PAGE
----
Let us begin with the epic series that had its final showing ever, 24. 24 was essentially about a terrorist government unit, CPU, comparable to the CIA/FBI. It had as its best secret weapon, Jack Bower, a kick ass agent that basically is NEVER wrong. I came to 24 in its third season but quickly caught up on DVDs and continued with Tivo. Even while others may have dismissed 24 as a propaganda tool to advance FOX’s conservatism (the running theme of good-results-come-from-excessive-use-of-force-during-interrogation did not do much to counter this argument) I still found 24 progressive. After all, it had not one but TWO popularly elected black presidents – both well before Obama stepped into office. 24 even had a female president in its last two seasons. Yes, it is true that state enemies have included those from the Middle East and Asia, which pisses me off, but the biggest threats always remained power holders within the U.S. government itself! Lastly, 24 was the first series to kill off its lead actors without mercy or consideration for fans. In fact, they even killed off Jack one season. It got so bad that I tried not to get attached to characters just in case they got offed.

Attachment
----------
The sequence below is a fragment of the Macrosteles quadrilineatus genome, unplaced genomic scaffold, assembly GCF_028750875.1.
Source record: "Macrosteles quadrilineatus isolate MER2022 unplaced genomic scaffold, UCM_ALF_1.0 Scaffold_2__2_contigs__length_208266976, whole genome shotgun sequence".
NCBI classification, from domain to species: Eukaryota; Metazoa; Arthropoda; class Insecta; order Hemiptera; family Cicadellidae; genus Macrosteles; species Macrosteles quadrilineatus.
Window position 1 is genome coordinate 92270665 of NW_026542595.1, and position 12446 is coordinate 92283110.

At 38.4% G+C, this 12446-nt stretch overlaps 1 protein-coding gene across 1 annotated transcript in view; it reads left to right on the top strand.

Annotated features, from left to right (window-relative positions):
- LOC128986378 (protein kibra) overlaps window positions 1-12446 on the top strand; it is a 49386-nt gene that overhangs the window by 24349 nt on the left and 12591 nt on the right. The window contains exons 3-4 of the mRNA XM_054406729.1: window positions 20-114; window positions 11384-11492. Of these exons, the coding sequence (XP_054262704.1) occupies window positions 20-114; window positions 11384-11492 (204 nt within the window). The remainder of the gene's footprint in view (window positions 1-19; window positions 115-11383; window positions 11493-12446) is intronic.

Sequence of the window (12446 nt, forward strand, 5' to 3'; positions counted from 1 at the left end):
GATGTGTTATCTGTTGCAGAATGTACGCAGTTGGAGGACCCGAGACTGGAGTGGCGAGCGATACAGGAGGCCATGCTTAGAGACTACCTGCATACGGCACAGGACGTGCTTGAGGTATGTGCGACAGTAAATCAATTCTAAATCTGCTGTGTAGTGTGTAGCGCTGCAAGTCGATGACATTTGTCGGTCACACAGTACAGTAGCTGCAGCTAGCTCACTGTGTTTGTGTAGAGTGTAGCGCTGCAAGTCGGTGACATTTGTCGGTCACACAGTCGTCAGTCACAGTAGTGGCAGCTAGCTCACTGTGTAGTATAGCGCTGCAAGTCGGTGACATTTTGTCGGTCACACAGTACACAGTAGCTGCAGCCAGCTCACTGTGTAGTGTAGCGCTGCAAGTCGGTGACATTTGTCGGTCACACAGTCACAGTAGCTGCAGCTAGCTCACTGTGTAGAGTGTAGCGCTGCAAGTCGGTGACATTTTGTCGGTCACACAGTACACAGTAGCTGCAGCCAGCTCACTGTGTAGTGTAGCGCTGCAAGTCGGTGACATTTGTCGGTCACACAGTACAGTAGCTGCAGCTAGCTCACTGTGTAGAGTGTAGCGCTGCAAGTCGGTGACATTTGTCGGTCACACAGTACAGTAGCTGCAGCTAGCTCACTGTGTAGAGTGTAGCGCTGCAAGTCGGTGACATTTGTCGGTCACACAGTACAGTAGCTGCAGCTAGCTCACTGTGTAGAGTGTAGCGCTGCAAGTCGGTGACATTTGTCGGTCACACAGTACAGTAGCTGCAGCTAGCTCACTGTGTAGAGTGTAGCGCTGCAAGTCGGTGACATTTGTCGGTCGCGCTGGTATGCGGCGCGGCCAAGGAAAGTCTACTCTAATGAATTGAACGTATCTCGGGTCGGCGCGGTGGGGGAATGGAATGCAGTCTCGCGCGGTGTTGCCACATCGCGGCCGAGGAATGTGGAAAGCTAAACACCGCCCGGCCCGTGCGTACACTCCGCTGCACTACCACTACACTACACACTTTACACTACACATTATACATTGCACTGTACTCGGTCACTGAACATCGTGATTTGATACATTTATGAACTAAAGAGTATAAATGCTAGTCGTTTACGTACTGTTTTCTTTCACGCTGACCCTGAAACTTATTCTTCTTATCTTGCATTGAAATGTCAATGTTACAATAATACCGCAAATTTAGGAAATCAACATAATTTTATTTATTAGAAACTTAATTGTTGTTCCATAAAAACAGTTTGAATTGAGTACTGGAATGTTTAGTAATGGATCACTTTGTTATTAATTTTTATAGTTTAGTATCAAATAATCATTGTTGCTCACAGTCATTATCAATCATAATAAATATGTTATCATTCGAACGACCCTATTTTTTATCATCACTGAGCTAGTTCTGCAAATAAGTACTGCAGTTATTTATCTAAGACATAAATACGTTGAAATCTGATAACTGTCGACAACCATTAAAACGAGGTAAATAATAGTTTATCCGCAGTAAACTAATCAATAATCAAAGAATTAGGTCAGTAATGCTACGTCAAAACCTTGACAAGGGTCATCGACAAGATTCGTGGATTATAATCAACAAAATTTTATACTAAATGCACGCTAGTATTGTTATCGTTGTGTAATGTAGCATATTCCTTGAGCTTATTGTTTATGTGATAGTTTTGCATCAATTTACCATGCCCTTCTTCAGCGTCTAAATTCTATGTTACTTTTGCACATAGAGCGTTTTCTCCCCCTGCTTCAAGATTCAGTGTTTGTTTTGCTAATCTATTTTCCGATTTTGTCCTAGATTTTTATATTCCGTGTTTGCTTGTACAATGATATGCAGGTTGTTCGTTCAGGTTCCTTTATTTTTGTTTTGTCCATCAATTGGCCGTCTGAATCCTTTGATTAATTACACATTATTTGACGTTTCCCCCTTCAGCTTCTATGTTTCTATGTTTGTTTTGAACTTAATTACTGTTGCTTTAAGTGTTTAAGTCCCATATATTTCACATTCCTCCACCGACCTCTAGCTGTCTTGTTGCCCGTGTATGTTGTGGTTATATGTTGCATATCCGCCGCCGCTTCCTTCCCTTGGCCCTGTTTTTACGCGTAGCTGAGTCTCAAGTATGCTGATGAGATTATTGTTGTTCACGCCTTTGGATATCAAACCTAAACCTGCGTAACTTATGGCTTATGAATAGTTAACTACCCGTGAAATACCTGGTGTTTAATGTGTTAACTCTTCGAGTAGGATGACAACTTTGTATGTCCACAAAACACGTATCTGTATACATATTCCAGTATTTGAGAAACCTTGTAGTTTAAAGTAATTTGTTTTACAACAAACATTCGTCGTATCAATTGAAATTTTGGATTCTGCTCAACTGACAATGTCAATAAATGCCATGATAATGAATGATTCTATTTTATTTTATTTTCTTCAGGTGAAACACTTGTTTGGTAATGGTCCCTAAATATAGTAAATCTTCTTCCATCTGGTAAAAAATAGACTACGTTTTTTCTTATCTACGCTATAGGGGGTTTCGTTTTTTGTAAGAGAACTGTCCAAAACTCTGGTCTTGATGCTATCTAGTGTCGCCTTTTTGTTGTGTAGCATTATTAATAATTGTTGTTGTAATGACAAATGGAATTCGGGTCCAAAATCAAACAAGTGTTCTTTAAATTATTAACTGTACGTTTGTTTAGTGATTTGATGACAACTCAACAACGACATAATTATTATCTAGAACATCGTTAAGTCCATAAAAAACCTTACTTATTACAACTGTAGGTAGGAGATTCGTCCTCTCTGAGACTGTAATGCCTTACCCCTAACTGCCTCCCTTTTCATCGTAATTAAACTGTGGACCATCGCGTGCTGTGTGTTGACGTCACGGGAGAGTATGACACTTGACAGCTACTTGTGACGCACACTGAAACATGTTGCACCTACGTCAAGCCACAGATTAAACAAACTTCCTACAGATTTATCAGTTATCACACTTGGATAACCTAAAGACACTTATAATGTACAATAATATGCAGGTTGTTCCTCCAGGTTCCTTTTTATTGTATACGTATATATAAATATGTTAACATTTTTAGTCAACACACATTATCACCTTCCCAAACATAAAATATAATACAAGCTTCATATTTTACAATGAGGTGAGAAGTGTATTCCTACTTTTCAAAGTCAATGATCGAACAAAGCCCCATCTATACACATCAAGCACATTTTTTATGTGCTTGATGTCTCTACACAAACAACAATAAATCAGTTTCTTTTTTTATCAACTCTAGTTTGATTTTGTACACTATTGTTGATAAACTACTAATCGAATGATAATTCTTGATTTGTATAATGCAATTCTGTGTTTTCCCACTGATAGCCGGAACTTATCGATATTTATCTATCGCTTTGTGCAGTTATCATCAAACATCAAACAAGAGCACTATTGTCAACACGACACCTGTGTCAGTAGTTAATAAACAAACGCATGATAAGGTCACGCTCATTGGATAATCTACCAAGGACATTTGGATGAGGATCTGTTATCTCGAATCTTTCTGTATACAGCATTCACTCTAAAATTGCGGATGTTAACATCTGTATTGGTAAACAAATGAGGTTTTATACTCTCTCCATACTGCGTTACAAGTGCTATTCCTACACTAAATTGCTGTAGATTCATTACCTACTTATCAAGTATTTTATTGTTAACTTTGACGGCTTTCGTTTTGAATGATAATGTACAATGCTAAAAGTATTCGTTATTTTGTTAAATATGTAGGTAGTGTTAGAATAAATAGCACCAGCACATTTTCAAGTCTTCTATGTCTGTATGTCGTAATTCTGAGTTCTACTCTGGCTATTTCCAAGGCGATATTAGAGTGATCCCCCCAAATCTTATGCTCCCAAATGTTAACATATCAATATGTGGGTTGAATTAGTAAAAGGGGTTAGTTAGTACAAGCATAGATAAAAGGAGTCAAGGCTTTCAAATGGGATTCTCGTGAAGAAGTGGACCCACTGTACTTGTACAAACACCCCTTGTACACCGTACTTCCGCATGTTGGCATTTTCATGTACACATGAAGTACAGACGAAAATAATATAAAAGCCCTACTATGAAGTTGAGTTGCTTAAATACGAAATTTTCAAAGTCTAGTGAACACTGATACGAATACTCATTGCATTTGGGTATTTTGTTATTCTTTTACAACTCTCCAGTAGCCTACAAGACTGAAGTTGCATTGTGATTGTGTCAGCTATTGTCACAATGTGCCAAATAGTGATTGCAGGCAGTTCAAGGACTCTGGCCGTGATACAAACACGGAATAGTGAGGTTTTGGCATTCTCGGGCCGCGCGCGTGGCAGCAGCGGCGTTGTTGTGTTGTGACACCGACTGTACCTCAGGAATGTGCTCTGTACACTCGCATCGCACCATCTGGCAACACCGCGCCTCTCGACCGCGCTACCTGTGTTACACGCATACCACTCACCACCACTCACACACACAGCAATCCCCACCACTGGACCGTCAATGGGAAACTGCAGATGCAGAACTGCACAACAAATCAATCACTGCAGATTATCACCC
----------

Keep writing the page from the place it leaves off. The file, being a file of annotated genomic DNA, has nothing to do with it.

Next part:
As expected from the finale, 24 ended with Jack’s righteousness in tact, even compelling an apology from a fallen president. The finale had more domestic and international enemies than usual and the death counts, just by Jack’s hand alone, was impressive. 24 also did not skip on trademark one liners like, “Don’t fight it,” when Jack puts the sleeper hold on tech expert and perennial “Girl Friday,” Chloe O'Brian. Glad she survived the franchise and was promoted to CPU’s director, as she was my favorite character, a nerdy, malcontent grouch. Overall a pretty satisfactory ending with whispers of a feature film ahead. I’d go see it.